In a post in the Chicago Council on Global Affairs’ “Global Food For Thought” blog, Adam Taylor, vice president of advocacy at World Vision, writes that the Group of 20 (G20) Summit in Cannes, France, next week “provides a critical opportunity for President Obama to galvanize G20 leadership in addressing…
Food Security and Nutrition
“Despite a massive increase in humanitarian operations and international funding since famine was formally declared 100 days ago, the relief effort in Somalia is expected to miss almost all its key targets for 2011, a draft United Nations report reveals,” the Guardian reports, adding, “[m]alnutrition rates have more than doubled, less than 60 percent of the 3.7 million people targeted have received monthly food assistance, and only 58 percent of a targeted 1.2 million people received critical non-food aid items.”
In this New York Times opinion piece, Pulitzer Prize-winning author Tina Rosenberg reports on the use of food vouchers by some aid organizations in Somalia, highlighting the efforts of World Concern, “a Seattle-based Christian humanitarian group, and its Somali partner, the African Rescue Committee, [which] provide 1,800 families every two weeks with rice, beans, cooking oil, salt and sugar for their tea.”
U.N. Calls For Concerted Efforts On Food Security Issues; Australia Drives Food Security As Commonwealth Meeting Theme
“United Nations officials [on Thursday] called for concerted efforts to ensure the world’s fast-growing population has enough food, stressing that global food production will have to double by 2050 when the planet is expected to host one billion inhabitants,” according to the U.N. News Centre. “Secretary-General Ban Ki-moon stressed that guaranteeing sustainable food and nutrition security for all will require the full engagement of governments and the private sector” and “said he was encouraged by the renewed political interest in food security, including the prominence that is being given to the issue by the Group of 20 of the world’s largest economies,” the news service adds (10/27).
“One month after [USAID] announced the FWD (famine, war, and drought) public awareness campaign at the Social Good summit, they officially launched the campaign across the country though celebrity public service announcements (PSAs) developed with the Ad Council,” according to a post in the Department of State’s “DipNote” blog. The ads feature…
High-level officials from UNICEF and the World Food Programme (WFP) this week warned that “[r]outine immunization of children has dropped by 40 percent in some areas of Yemen, leading to outbreaks of polio and measles and reflecting a growing collapse of public services in a country that is on the brink of a humanitarian disaster,” IRIN reports. Earlier this month, U.N. Under-Secretary-General for Humanitarian Affairs Valerie Amos cited “conflict, poverty, drought, soaring food prices and collapsing state services” as reasons for widespread suffering of millions of people in the country, according to IRIN.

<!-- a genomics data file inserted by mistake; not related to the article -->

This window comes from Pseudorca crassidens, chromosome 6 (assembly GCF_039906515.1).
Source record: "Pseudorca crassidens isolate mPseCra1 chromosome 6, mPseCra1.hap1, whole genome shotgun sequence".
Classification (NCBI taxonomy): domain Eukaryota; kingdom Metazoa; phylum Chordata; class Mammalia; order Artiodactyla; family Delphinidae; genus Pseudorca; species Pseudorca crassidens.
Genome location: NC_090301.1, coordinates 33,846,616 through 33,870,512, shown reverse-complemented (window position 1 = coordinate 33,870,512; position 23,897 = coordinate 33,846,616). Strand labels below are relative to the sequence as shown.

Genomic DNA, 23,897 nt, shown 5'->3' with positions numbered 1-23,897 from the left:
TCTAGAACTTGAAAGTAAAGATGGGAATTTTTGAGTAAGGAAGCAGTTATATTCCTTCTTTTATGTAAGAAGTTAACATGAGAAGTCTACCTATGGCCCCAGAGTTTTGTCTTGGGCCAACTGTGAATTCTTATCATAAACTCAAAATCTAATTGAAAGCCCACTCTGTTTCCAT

A post in USAID’s “IMPACTblog” recognizes Howard Buffett, president of the Howard G. Buffet Foundation, and Bill Gates, co-chair of the Bill & Melinda Gates Foundation, both recipients of the World Food Program USA’s 10th Annual George McGovern Leadership Awards, “for their extraordinary efforts to fight global hunger”; reports on USAID Administrator…
In his BBC News column, medical correspondent Fergus Walsh examines maternal health, fertility, myths surrounding contraception, and gender equality in Zambia, which “has one of the world’s fastest growing populations.” With the nation’s population expected to triple to 39 million people by 2050 and reach 100 million by 2100, “[t]he potential problem for Zambia is that the population increase is so rapid that the government may struggle to keep pace. Those under 16 need education, healthcare and homes but they are not yet contributing to the economy. Zambia can barely feed 13 million people so how will it cope in the future?” Walsh writes (10/24).
Speaking at a World Food Programme (WFP) awards ceremony in Washington, D.C., on Monday, Secretary of State Hillary Rodham Clinton said the U.S. “is increasing food aid to drought-hit and strife-torn Horn of Africa nations where millions of people are at risk of starvation and malnutrition,” Reuters reports (Allen, 10/24).
Gates To Tell G20 Leaders To Continue Funding Health, Agriculture Programs Despite Economic Downturn, Reuters Reports
In an interview with Reuters, Bill Gates, co-chair of the Bill & Melinda Gates Foundation, said Monday “he would tell G20 leaders at a summit in France next month … it was critical that rich donors continue to fund health and agriculture projects in developing countries despite budget cuts in the United States and Europe,” the news agency reports. “He said there was ample evidence that agricultural and health programs in developing countries made a big difference in the livelihoods of the poor and boosted economic stability,” Reuters writes.